✨ A huge honour to be awarded the Scottish Trades Union Congress (STUC) Equality Award on behalf of the Musicians’ Union and presented by First Minister Nicola Sturgeon

📷 Fraser Band

I originally wrote the ballad Lady Finella for a project called ‘Sense of the Place’ ran by Stonehaven Folk Club.

The ballad tells the story of Lady Finella, who assassinated King Kenneth II of Scotland, to avenge his killing of her son. Lady Finella, born in the year 950 AD, was the daughter of Cuncar, Mormaer of Angus, a descendant of Pictish royalty. Finella was said to have lived southwest of Fettercairn at the Castle of Greencairn, the supposed seat and stronghold of the Mormaer of Angus.

The ballad, as ballads tend to, begins “in media res”, which means that we miss the epilogue…

King Kenneth wanted to tame rebellious subjects, refine their behaviour, and wanted peace in the land after years of battles with the Danes. Finellas’ son, Cruthlint quarrelled, theived and raided up and down the land. Kenneth ordered Crunthlint to appear at Scone within fifteen days to answer for his conduct. Cruntlint fled to the Highlands. Kenneth pursued and captured him in Lochaber and brought him to the Castle of Dunsinane, where he was executed. Fenella held a deep hatred toward Kenneth and planned his death.

According to John Fordun’s chronicles, King Kenneth II attempted to change succession rules in order to secure the thrown for his own descendants and introduce primogeniture. This excluded Constantine III and Kenneth III, named as Gryme in the chronicles. The two men opposed Kenneth’s attempted changes to succession and jointly conspired against him, convincing Lady Finella to assassinate the King.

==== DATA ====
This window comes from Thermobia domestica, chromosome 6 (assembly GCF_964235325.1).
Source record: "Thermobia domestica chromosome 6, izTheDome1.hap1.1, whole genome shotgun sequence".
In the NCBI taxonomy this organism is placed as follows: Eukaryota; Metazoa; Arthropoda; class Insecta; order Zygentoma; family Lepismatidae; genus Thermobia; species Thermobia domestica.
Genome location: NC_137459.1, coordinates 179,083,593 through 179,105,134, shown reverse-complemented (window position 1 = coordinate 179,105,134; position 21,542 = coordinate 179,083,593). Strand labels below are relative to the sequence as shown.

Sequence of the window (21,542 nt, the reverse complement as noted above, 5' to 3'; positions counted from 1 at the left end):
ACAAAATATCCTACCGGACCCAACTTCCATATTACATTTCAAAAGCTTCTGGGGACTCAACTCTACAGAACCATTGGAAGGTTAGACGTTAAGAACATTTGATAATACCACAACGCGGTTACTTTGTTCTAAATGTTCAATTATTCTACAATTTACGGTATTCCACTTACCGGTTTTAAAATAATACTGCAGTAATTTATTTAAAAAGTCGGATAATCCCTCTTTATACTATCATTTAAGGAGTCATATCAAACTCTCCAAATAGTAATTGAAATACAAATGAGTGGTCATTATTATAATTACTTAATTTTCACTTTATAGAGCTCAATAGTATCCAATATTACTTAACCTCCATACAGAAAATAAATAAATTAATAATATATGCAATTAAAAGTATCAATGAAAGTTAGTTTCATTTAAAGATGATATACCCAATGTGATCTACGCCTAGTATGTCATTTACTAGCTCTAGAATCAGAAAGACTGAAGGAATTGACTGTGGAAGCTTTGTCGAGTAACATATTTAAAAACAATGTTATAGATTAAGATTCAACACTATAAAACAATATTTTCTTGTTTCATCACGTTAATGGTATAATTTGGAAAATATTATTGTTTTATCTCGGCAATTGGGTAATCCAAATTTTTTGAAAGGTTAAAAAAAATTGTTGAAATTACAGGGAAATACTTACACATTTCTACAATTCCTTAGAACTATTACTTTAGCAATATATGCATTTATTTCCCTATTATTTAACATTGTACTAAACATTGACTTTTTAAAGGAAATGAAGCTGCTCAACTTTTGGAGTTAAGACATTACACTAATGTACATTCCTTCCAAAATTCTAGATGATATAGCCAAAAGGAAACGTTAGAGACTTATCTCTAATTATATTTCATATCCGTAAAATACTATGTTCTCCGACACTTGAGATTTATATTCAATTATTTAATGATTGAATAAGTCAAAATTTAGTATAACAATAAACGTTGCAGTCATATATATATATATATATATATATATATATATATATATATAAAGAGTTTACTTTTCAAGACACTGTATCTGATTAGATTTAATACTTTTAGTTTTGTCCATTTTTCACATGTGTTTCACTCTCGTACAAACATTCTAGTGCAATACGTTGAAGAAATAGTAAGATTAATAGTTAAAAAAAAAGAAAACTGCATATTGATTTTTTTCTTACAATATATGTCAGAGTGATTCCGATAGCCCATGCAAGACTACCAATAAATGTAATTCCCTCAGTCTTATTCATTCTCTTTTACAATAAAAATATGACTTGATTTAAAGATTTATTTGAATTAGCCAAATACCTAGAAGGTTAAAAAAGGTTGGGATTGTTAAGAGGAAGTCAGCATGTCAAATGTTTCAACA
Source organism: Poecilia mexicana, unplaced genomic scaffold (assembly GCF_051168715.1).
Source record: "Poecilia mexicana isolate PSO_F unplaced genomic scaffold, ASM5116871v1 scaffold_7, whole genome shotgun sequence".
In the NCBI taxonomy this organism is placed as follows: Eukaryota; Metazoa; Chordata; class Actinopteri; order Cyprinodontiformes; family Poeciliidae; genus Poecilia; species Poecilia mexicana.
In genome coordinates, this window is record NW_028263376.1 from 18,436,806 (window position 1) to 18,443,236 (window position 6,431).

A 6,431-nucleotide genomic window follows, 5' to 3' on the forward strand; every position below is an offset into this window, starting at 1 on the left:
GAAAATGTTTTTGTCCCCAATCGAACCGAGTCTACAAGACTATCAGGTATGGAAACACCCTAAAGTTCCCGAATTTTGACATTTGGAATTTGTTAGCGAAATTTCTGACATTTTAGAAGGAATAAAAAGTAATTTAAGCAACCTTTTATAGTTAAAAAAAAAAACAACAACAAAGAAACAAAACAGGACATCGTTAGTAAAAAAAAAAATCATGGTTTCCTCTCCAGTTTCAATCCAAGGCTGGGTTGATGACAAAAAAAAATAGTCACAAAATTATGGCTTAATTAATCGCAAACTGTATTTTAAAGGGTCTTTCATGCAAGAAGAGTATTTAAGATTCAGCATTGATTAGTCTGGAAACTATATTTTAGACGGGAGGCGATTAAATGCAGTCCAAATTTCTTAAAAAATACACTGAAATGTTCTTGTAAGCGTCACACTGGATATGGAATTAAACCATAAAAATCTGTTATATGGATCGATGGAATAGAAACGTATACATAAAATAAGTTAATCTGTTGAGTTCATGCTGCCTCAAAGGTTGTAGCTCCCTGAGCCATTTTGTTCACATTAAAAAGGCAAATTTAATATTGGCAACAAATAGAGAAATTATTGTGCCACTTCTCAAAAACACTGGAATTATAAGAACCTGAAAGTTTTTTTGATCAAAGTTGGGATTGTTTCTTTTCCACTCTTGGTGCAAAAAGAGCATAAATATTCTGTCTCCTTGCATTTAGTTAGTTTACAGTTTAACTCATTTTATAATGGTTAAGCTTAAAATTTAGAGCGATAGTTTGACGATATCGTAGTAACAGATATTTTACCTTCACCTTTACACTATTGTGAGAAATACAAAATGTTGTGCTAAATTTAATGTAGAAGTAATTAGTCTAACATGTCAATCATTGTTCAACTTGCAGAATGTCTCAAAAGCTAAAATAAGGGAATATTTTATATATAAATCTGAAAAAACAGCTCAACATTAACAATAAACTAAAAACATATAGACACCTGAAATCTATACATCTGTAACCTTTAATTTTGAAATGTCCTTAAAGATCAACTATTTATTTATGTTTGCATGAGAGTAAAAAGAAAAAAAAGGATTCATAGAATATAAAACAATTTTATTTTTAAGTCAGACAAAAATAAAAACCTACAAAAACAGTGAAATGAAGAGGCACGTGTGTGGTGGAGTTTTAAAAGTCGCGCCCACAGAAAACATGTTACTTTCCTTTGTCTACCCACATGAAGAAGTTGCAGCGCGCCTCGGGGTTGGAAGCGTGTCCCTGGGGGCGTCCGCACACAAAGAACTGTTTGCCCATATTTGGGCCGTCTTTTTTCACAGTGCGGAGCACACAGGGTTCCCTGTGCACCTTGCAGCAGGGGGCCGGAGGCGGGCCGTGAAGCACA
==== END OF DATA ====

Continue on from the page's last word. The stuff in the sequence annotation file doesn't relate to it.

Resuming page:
Finella, a keen huntress, pretending to forgive the monarch invited Kenneth to hunt and lodge at her castle. Kenneth accepted the offer and went with his men to hunt with her.  During the hunt, she gained his trust by exclaiming that she had information about a conspiracy to kill him and promised to unmask traitors. She proclaimed her loyalty to him by pretending to agree with his act of killing her son. Finella gave Kenneth and his men a hearty reception. After dining, she invited him to her chamber. In the chamber was a statue that resembled a King, on one hand a golden ring set with precious stones.  If anyone removed the ring from the statue, they’d trigger the crossbows and fall victim to arrows. Finella exclaimed that the ring is a gift – a gesture of peace. Kenneth removes the ring and triggers the cross-bow and is fatally wounded. Finella flees and makes her way towards the coast. The Kings men, find Kenneth dead and pursues Finella. Cornered, she leaps over a waterfall to her supposed death. Some accounts of the story claim that she was captured, brought back to Fettercairn and burned in her castle. Some accounts claim that Finella was a shape-shifter; a witch who grew wings and flew to Ireland. Some accounts claim that Constantine III and Kenneth III aid Finella in her escape and secure safe passage to Ireland for her.

Although the tale is in part based on true events chronicled by John of Forduns’ 14th century “Chronicle of the Scottish Nation” based on local folklore and feud sagas, Alan Orr Anderson considered the story of Finella as semi-mythical. Nevertheless, her namesake remains in the

Mearns – Strathfinella Hill between Fordoun and Fettercairn, Den of Finella near St Cyrus, are said to have their name from Lady Finella. Ruins of Greencairn Castle, the reputed residence of Finella are still seen upon a hill about a mile to the west of Fettercairn.


Lady Finella                                                                      © Iona Fyfe 2021